Re: Ballot Validation and voting machine initializtion

From: Jim March <jmarch_at_prodigy_dot_net>
Date: Mon Dec 13 2004 - 22:48:48 CST

Ed Kennedy wrote:

> Hello Ken:
> I have come to believe that we do need intelligent tokens to initiate
> voting machines (surprise Arthur!). The purpose of these tokens woud
> be several fold.
> The biggest issue is how does one initialize a voting machine for each
> voter. Diebold and I suspect others handled this by using an
> intelligent token that the voter inserted into the machine to start it
> up for each voter. I know we went round and round about that last
> winter and spring and came with at least 5 different methods that had
> issues around each one. Since I've been a poll worker I've changed my
> mind.
> To handle primary elections where voters must vote by party. They
> would declare their party preference to the poll worker at the index
> who would generate the proper token.

Ummm...couple comments here.

In the voter registration data collected by the SecState's office, party
affiliation is listed. They can output Comma Separated Values data to
the county, which your system then imports.

The volume of data is small enough that every voting machine can have
the whole set. That means there's really no problem at all with people
voting at ANY precinct(!) because once they identify themselves to the
system, it "knows" where they live and what party they are, and can
present the ballot accordingly.

The only remaining issue is "how do they identify themselves"?

Avante's answer is a sixteen digit alphanumeric code for each voter.
They use the first eight digits to ID the human, the next eight to ID
the ballot style used (I think two or three of those digits is a county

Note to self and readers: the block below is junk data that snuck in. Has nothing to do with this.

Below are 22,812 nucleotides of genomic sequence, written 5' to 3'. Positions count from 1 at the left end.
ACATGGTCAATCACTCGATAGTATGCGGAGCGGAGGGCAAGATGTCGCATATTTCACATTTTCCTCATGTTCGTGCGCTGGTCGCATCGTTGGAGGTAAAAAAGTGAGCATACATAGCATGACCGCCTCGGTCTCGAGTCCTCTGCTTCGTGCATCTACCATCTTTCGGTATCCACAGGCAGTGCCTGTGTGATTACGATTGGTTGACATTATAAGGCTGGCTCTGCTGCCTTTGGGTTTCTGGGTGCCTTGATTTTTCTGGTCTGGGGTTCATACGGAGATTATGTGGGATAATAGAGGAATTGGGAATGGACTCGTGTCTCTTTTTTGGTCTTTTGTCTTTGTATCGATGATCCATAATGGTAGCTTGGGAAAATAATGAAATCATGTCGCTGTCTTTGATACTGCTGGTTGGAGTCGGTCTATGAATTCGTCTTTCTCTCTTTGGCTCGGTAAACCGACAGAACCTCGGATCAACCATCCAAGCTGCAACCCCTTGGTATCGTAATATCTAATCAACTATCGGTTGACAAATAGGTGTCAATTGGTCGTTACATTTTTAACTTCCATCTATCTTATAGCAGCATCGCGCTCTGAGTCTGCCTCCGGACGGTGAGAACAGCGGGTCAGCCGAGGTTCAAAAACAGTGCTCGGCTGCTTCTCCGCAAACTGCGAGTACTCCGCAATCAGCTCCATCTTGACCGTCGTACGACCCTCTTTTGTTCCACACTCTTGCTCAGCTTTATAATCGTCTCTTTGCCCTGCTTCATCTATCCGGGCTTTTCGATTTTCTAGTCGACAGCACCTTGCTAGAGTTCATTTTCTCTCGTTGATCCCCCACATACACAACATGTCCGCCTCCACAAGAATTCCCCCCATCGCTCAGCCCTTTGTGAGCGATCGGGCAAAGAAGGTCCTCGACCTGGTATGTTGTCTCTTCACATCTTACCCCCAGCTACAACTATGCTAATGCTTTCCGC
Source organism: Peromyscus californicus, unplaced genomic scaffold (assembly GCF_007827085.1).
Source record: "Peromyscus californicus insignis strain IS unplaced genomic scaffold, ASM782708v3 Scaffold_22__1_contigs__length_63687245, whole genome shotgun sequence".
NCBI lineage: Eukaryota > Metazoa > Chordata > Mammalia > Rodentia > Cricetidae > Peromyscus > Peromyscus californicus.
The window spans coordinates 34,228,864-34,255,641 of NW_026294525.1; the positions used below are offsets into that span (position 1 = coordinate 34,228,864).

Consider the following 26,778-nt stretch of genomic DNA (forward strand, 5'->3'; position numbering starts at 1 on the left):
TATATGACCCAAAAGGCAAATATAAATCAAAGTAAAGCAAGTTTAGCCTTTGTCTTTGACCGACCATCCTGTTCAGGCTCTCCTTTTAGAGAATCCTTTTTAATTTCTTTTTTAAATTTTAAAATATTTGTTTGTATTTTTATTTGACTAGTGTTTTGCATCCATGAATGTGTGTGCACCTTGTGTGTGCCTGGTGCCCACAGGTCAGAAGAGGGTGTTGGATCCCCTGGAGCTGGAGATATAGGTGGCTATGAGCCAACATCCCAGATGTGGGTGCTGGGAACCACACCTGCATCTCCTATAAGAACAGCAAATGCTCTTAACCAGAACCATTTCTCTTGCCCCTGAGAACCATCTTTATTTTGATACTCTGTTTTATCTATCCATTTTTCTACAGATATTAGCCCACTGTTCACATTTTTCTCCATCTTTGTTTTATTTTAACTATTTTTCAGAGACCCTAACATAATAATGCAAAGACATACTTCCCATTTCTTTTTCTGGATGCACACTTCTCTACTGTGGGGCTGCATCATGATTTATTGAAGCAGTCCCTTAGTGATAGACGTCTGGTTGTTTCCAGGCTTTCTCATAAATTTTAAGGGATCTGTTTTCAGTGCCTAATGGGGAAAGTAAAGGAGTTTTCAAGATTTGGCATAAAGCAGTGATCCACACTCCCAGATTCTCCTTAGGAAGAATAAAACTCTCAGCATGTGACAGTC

ID unique in the nation). This code is on a "dumb card" that's very
tough and flexible. Once ANY of the systems records a voter with that
number as having voted at a specific time, when the totals are all piled
up, any duplicates result in a flag and all subsequent after the first
get tossed...copying an ID card doesn't allow fraud.

But...we should remember that Avante was using such cards to ID people
coming in and out of buildings and trade shows. Their voting system was
originally an attempt to find a new use for the cards <GRIN>. So they
were biased towards using said cards and hence we can't assume that's
the only way to skin this cat.

However. They did prove that a "dumb token" can be used to ID voters.
And in their scheme, inserting the card cannot insert extranous data or
program files. In the Diebold touchscreens, the "smart cards" have 128k
RAM on board of which only 4k - 8k is needed for "voter ID" - the rest
is full of God only knows what. I cannot recommend highly enough y'all
do NOT do like that, or you'll have me outside your office doors
protesting yer arses :). <joke!>

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Received on Fri Dec 31 23:17:12 2004

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